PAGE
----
1. I commit to returning calls within a couple of days ( I will need to charge and leave my phone on) and,
  2.  I will actively organise regular dates to catch up with friends (and put them in my phone with an alarm).

What do you need to find time for?

My friends are my estate.”
Emily Dickinson 

* I am in the process of streamlining my Facebook so that it contains only friends, controversial?

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Why do I really use Facebook? The honest answer

To be upfront this post is due to a recent discussion that I engaged in on Facebook, it ended badly and I unfriended someone.This has made me consider what Facebook ‘friendship’ actually is and why I waste so much time on social media when I have an overflowing life. I realise I am sounding like a complete nanna but manners and authenticity are important and here is the kicker; it matters more the older I get.

Initially I chose my ‘Facebook friends carefully, however, I have ended up with more people than I could honestly name as friends. I have joined groups and ‘friended’ people that I rarely see. I never seem to hit that unlike button as I feel guilty, yes it is ridiculous and I feel as though as I am in the playground and excluding is just morally wrong. On the other hand I use Facebook to ‘see’ friends I should meet up with to share a pot of tea. Facebook has become the equivalent of junk food fix friendship!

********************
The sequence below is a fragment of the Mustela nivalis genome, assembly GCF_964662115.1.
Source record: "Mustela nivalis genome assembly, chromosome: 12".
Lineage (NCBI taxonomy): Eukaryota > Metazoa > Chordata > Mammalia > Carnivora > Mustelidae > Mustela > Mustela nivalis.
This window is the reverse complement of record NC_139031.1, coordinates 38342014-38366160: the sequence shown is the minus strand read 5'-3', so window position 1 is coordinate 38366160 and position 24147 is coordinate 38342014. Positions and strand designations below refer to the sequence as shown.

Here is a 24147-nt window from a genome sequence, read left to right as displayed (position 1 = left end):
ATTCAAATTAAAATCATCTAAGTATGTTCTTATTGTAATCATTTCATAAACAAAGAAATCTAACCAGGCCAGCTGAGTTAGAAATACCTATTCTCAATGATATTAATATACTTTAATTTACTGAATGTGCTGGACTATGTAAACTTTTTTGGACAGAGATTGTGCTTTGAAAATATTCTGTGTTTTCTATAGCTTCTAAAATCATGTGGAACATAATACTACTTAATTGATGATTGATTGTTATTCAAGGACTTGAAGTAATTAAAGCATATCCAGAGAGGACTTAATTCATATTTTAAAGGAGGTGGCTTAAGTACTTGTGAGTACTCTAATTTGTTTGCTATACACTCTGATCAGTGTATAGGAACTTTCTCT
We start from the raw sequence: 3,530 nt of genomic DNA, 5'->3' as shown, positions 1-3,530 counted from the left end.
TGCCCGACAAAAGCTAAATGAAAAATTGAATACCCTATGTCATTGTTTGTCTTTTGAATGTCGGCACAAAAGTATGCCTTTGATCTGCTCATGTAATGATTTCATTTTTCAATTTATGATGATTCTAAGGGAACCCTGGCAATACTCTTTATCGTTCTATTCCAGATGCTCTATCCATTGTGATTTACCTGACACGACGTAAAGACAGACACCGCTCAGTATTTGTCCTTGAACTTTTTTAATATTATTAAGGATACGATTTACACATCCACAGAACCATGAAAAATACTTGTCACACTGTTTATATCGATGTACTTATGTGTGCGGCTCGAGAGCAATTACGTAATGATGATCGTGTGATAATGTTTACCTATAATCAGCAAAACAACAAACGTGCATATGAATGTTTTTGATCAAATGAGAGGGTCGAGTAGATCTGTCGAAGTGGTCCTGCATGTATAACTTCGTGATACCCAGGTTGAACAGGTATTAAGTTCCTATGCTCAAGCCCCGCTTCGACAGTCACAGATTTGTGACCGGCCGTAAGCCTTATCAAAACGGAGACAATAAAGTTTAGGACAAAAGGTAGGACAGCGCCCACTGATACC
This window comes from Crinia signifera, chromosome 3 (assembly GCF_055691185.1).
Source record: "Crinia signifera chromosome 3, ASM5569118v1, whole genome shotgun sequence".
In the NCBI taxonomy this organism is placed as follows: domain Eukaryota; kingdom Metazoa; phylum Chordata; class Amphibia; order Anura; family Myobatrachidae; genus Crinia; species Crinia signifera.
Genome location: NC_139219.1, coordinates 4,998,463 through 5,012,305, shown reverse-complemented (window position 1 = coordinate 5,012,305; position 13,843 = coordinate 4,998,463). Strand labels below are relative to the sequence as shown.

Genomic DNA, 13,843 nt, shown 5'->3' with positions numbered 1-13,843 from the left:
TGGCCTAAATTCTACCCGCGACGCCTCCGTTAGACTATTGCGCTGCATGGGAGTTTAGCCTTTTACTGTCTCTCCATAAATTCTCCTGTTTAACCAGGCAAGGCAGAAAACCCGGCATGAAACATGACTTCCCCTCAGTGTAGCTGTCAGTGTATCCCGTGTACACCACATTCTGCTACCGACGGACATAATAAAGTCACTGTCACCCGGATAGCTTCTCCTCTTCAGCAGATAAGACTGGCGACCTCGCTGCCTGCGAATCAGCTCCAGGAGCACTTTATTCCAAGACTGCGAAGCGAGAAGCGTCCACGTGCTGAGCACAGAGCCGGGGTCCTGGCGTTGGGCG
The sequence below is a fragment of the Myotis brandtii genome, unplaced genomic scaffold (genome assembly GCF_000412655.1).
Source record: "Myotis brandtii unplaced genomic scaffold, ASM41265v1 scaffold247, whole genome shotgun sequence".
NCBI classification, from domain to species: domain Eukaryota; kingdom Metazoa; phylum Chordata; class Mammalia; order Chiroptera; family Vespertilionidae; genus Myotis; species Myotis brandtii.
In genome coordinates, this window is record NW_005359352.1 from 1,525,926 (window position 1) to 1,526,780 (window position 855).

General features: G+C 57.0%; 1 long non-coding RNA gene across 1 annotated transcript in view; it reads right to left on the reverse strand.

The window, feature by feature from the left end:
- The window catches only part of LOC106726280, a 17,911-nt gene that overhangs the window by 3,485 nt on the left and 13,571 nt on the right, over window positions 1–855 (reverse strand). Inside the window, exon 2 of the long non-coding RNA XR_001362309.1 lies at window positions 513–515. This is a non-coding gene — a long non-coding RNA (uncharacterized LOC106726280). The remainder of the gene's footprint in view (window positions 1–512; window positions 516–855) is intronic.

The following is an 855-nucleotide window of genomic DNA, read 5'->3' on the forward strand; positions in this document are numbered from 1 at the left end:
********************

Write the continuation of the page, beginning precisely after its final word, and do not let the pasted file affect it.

I have of course been ‘unfriended’ and have experienced momentary confusion as to what I have done that could have resulted in my rejection. No long term damage has been done as the result of these losses and I hold no ill feeling towards those who have moved on.

On top of this I have concerns about my privacy and the information collected about me. 1984 is increasingly looming as our reality and so I have opted for the most stringent privacy setting Facebook allows. Honestly, it is still woeful and provides a false sense of security.

The question I really must ask is, why do I persist with Facebook?

I don’t post regular updates, rarely engage in discussions, or use the online chat feature.

I do check it at least five times a day!!!! This alone is cause for concern what is really going on here? what do I think that I am missing out on?

I like the odd status and photo. I occasionally use it to organise social events. Ok, here is the ugly truth I use it in an almost stalker fashion, I like to know what everyone is doing, yep I am the cyber Mrs Mangel from Neighbours. The truth is people post information that rivals Neighbours and Home and Away I don’t need to watch soap operas, I can be entertained by my ‘friends’ status updates. This is an ugly truth that I am uncomfortable with and need to address.
I do use it to keep updated on social media campaigns, although I do also receive email updates so this is not an authentic reason.

Finally, I am tired of the poor manners people seem to think it is acceptable to display when they hide behind emoticons and a computer screen. I want kinder, quieter and more authentic relationships with my friends and world, it is time I ‘unfriend‘ you Facebook.